Remember when pork belly was an off cut? Those days are gone. Long gone. While it is good for butchers and good for hog farmers (and really good for diners) how the belly and other former off cuts have moved closer to the mainstream, it is not so great for home bacon makers. However, our local market purchased a few acorn-fed Tamworth hogs and while the chops and ribs flew off the shelf, the belly was not even put out for sale. Moving to the burbs means living in the safe-zone much of the time, food wise, and the belly has yet to reach full market saturation here. When I asked if they had the bellies from the hog, they commented “yes” and “what are going to do with them?”. I mentioned bacon making and it got their attention enough to wrap a big belly and give me a price that I had a hard time believing. Continue reading
One bowl from my first two gallons of homemade ramen and I was hooked. It was not the best, but it was mine and it put the bug into me. Tinkering on the recipe to improve it, or in some cases make it worse, was a new “hobby”. From the order of operations to the ratio of bones to water to the time boiled, the process is set up to make it your own, but the part of the process that pleases me the most is the fabrication of the seasoning, the tare. Continue reading
This is an all too common tale of things that taste good together outside of sausage casing are great when encased together. One of my absolute favorite combinations is chorizo and banana/plantain. The sweet flavors from the fruit goes so well with the deep and piquant flavors of chorizo, a vastly underrated sausage that it is terribly easy to make at home. I happened to have a few plantains on hand and, with the smoker already running, I thought to take it one step further and smoke the plantains.
Twitter again has proven to be a petri dish for ideas. I have been using this salt for four months or so when it was suggested that you might be able to cure meat using preserved lemons. I suggested one better, use the residual salt to actually do the curing. It takes the guess work out of how much to use. Continue reading
Typically when dealing with meat heroes such as St. Fergus Henderson, St. Paul Bertolli, and others of their ilk, I stay pretty close to the road that they pave. However, once I have done something enough to be able to do it from memory, I feel comfortable making bigger choices of my own. Continue reading
Sometimes the things I throw on the smoker are fancy and sometimes they are silly, but in the case of bacon trotter gear, the output is of maximum utility and minimum beauty. It combines two staples in my kitchen, bacon and trotter gear, into a single delicious deli container full of the actual foodstuff that makes everything better, gelatinous pork stock, amplified by the flavor that everyone claims makes everything better, bacon.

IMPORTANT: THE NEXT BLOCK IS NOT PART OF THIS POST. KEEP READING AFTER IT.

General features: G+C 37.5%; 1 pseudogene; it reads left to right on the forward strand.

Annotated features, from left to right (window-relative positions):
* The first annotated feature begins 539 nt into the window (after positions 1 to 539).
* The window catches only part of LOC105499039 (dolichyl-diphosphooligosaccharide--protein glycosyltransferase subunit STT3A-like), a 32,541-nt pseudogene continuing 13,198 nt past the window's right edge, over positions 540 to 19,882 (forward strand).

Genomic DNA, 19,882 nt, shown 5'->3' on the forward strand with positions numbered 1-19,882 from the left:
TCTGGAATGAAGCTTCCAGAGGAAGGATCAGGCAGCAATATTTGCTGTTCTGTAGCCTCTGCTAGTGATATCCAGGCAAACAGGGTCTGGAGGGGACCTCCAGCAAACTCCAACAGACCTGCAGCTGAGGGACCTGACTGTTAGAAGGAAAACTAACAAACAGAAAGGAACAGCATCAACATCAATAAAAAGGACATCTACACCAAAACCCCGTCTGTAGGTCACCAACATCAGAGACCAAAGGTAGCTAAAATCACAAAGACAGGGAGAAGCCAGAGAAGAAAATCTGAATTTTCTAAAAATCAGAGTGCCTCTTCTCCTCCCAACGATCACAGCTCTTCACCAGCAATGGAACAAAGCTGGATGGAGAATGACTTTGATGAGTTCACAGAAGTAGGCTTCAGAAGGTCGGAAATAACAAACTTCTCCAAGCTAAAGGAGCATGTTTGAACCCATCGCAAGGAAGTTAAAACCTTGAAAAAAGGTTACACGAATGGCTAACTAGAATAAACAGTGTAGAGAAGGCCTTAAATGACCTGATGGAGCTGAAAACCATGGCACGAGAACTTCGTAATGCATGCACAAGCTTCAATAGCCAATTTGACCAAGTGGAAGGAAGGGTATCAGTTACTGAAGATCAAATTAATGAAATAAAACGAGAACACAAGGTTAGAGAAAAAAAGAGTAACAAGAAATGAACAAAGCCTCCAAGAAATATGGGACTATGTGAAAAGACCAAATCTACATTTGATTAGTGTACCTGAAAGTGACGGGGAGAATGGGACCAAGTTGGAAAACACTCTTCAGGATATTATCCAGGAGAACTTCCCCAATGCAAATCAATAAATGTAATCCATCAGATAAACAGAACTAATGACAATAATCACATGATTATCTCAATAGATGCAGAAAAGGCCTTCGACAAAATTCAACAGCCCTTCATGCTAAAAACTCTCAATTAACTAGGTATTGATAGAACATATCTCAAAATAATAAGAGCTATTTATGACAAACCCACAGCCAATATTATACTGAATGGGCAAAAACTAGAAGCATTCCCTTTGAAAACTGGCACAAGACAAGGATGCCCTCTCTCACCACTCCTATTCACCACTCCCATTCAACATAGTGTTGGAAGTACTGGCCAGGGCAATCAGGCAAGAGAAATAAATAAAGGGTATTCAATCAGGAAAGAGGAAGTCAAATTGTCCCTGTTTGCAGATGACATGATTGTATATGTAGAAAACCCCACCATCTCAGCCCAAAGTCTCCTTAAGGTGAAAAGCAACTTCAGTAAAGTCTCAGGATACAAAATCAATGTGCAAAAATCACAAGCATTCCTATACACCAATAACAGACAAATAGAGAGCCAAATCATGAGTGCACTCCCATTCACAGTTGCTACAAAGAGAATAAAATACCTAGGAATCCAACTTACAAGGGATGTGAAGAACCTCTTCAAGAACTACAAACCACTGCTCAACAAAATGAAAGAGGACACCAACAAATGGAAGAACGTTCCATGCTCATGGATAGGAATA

Even years after starting a bacon blog that features both making and tasting bacon, there is a singular bacon experience that stands out as “the best bacon”. Benton’s. You can say the word “Benton’s” to any carnivore who knows things and watch their eyes light up. It is almost universally loved and, even still, nobody makes bacon in that style that would be even a reasonable substitute. No bacon mixes salt and smoke in the same quantity (much less quality). It seems that nobody has even tried.
I am trying. This is my attempt. Continue reading
For the past three Easters, we have switched up the traditional Easter egg fabrication process. From eggs dyed with red cabbage to beet pickled eggs, this year we settled on Rabbit Scotch eggs, but a discovery made while doing R&D for Easter was Cha Ye Dan, or Chinese tea eggs. These delicious snacks are boiled eggs that are then steeped in a brine of soy sauce, black tea, and spices. The egg shells are cracked with the back of a spoon and the dark brine colors the white egg in a spiderweb like pattern. Beautiful and delicious. Continue reading
Each week this Spring, it seems, a new flashy cookbook is released from one of the world’s cooks. We are talking about some of my favorites: Cosentino, Bloomfield, Pelaccio, Aduriz, but with limited time and resources, how can I choose? Damn that I have to choose, but I do. For me, instead of choosing between these new cookbooks, I have decided to wait to be gifted these books (given a May birthday and Father’s Day, there is still time) and to back fill my collection with some more classic cookbooks for cents on the dollar. Continue reading
I have reached my limit on Bacon. Not bacon, but Bacon. The desserts, the coffins, and festivals (where chefs have bacon shipped in and then trendify it) — all of it. The part that it is meant to commemorate, bacon, is all but eliminated and, in its place, gluttony has been substituted. When I see bacon on a menu item, it is simple to distinguish whether it is added to create balance and harmony or to advance and encourage gluttony. Not that gluttony doesn’t have any place at the table, there will always be special meals where indulgences occur, but the pride associated with the excess is what has gotten so deeply under my skin. Continue reading